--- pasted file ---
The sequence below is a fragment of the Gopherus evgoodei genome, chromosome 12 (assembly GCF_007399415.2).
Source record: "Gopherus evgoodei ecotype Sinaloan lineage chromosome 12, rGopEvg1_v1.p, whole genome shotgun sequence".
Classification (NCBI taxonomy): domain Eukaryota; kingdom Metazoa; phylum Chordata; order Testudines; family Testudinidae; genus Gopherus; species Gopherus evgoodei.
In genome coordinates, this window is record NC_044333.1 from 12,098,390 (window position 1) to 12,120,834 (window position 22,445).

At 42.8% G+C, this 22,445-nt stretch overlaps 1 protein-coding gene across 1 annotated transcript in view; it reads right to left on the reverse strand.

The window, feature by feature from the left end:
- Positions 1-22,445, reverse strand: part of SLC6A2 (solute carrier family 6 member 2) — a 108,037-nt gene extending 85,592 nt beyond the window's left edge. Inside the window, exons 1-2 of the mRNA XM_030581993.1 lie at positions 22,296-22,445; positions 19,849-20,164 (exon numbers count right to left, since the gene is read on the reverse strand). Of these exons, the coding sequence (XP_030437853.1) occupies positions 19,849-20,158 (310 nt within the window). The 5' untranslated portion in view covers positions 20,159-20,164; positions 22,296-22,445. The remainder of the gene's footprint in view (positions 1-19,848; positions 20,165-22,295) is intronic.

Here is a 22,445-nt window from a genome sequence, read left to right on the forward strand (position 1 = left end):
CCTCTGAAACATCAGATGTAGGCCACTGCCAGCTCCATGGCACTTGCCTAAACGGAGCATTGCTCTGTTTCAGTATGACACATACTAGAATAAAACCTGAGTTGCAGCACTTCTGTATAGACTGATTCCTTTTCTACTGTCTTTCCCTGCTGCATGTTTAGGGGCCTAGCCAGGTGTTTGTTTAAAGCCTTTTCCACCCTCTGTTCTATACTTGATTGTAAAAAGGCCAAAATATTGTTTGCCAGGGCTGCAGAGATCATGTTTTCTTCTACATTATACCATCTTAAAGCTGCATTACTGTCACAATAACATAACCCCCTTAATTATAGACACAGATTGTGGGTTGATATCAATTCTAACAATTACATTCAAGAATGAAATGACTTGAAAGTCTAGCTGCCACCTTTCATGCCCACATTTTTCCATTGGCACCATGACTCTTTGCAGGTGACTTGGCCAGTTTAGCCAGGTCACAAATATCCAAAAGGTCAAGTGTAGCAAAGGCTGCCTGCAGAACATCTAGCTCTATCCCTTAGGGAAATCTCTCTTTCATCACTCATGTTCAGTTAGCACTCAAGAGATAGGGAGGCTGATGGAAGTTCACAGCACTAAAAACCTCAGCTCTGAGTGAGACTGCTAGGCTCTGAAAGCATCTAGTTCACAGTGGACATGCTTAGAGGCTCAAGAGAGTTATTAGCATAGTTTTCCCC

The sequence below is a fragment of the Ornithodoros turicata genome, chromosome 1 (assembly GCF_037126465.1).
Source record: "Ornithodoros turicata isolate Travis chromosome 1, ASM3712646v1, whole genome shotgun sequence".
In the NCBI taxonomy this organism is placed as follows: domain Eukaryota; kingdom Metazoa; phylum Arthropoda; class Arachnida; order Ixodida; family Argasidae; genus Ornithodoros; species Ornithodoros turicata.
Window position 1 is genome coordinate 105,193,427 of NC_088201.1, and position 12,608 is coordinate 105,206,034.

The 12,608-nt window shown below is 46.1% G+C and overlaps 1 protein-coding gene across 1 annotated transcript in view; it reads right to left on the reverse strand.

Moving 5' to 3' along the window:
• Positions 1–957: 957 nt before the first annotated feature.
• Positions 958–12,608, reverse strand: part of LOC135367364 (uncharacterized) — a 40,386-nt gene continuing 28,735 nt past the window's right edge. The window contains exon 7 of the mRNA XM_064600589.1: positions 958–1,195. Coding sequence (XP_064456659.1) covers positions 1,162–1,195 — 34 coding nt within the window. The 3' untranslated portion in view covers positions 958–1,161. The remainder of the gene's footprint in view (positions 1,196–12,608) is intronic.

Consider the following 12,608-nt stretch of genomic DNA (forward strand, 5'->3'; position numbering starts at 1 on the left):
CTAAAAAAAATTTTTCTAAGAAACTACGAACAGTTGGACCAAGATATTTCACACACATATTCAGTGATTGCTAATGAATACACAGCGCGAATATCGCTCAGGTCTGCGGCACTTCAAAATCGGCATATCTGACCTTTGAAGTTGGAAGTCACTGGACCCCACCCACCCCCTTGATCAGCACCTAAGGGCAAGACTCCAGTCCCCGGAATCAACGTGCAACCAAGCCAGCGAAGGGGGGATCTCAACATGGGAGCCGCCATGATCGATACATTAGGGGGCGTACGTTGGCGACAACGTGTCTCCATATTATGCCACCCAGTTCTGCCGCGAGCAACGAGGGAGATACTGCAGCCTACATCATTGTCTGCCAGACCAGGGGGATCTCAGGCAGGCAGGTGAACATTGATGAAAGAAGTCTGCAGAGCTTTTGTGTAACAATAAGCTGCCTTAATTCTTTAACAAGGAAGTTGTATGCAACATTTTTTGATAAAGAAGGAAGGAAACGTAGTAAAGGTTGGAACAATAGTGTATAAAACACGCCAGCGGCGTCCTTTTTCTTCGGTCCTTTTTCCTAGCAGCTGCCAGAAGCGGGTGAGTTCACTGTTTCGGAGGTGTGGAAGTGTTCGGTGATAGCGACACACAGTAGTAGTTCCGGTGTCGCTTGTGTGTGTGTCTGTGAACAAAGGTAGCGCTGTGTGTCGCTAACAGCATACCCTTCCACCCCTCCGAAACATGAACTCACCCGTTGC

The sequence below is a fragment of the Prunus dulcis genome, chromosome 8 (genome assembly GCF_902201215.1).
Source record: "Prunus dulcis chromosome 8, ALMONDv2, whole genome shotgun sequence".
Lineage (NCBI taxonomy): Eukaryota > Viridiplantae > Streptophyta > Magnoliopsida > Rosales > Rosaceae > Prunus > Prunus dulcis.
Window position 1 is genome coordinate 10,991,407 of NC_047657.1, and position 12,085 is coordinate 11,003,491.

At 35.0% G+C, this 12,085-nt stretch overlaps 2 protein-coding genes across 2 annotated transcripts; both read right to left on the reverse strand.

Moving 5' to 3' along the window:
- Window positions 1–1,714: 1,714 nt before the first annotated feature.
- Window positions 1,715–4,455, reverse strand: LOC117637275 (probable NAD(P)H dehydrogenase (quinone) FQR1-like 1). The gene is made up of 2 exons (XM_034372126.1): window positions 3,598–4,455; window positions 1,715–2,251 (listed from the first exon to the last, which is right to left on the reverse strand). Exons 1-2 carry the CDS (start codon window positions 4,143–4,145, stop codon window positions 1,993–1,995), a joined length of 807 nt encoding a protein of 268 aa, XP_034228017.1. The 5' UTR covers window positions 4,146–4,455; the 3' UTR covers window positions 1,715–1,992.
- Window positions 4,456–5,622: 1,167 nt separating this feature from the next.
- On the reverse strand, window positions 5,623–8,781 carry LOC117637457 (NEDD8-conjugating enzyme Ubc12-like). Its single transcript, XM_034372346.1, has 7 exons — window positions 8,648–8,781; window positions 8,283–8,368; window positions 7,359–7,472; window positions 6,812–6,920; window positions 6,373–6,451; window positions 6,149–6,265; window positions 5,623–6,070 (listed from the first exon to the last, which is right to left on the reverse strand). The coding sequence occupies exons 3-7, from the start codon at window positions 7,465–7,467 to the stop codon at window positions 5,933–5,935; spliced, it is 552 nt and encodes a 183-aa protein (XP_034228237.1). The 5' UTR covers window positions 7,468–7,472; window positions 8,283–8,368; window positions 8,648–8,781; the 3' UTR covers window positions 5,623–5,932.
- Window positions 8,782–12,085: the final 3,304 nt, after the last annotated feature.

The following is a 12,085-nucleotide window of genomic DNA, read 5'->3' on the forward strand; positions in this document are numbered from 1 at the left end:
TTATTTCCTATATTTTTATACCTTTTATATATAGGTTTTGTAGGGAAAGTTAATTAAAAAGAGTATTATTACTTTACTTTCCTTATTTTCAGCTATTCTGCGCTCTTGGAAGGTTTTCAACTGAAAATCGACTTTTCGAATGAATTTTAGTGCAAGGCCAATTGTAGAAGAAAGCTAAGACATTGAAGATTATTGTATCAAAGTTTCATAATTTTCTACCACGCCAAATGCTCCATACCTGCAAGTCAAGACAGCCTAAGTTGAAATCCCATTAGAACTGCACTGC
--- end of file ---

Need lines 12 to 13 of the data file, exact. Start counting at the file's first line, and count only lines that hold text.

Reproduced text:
In the NCBI taxonomy this organism is placed as follows: domain Eukaryota; kingdom Metazoa; phylum Arthropoda; class Arachnida; order Ixodida; family Argasidae; genus Ornithodoros; species Ornithodoros turicata.
Window position 1 is genome coordinate 105,193,427 of NC_088201.1, and position 12,608 is coordinate 105,206,034.